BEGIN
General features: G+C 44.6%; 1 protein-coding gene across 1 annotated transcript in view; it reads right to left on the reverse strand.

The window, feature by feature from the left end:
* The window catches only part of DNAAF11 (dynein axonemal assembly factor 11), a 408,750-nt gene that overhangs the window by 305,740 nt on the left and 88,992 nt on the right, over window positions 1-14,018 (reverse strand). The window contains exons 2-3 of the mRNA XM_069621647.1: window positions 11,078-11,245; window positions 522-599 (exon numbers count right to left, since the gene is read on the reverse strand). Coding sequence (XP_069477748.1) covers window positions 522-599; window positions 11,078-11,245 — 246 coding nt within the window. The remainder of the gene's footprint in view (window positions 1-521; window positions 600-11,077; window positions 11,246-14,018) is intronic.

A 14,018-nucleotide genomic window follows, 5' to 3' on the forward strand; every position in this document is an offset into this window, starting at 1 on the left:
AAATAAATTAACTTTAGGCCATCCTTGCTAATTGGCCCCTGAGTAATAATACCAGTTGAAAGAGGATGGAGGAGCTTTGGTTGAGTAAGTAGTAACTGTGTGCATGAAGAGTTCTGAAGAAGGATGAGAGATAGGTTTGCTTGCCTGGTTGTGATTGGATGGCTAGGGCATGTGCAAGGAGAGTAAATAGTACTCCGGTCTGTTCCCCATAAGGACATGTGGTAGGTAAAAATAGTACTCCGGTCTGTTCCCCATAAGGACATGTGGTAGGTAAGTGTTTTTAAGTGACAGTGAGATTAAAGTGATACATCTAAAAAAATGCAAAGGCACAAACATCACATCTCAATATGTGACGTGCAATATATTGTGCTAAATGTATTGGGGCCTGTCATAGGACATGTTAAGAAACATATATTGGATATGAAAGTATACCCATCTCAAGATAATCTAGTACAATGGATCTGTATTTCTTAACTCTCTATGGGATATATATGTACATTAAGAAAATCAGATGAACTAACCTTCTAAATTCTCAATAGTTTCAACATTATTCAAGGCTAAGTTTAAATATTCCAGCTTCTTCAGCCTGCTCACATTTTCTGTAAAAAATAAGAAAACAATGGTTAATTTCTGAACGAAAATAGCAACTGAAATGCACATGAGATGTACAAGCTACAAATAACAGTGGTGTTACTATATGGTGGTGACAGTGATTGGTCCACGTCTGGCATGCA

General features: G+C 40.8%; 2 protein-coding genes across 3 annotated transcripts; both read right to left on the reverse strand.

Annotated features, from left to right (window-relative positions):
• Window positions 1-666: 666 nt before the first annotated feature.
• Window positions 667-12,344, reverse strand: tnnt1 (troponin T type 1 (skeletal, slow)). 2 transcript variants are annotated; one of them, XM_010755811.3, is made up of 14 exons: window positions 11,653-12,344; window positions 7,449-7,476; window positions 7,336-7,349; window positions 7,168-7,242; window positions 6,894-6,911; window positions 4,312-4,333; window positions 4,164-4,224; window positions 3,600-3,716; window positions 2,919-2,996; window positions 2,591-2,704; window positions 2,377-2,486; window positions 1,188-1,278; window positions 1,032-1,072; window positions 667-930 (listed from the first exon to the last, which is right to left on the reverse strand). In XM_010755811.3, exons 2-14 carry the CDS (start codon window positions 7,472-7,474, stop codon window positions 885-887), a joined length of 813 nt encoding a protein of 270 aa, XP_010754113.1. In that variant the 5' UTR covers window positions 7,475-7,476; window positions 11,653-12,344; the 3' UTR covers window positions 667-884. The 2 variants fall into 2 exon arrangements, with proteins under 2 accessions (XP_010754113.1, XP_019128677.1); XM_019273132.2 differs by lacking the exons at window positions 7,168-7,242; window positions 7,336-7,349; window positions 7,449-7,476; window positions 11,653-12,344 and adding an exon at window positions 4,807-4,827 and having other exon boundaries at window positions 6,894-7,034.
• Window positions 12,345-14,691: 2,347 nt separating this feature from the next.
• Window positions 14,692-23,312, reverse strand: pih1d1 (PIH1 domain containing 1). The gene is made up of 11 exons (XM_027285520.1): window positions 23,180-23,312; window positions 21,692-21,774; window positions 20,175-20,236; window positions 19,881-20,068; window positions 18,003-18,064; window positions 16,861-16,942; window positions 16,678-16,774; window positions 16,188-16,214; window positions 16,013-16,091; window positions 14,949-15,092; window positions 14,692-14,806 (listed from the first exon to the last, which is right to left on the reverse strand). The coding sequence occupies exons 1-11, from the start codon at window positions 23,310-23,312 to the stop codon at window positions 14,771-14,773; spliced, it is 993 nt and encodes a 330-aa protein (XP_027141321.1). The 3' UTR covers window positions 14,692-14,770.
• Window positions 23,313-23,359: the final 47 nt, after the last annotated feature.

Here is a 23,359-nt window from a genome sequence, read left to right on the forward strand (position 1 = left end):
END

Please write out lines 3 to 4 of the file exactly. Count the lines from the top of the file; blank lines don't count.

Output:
* The window catches only part of DNAAF11 (dynein axonemal assembly factor 11), a 408,750-nt gene that overhangs the window by 305,740 nt on the left and 88,992 nt on the right, over window positions 1-14,018 (reverse strand). The window contains exons 2-3 of the mRNA XM_069621647.1: window positions 11,078-11,245; window positions 522-599 (exon numbers count right to left, since the gene is read on the reverse strand). Coding sequence (XP_069477748.1) covers window positions 522-599; window positions 11,078-11,245 — 246 coding nt within the window. The remainder of the gene's footprint in view (window positions 1-521; window positions 600-11,077; window positions 11,246-14,018) is intronic.

A 14,018-nucleotide genomic window follows, 5' to 3' on the forward strand; every position in this document is an offset into this window, starting at 1 on the left: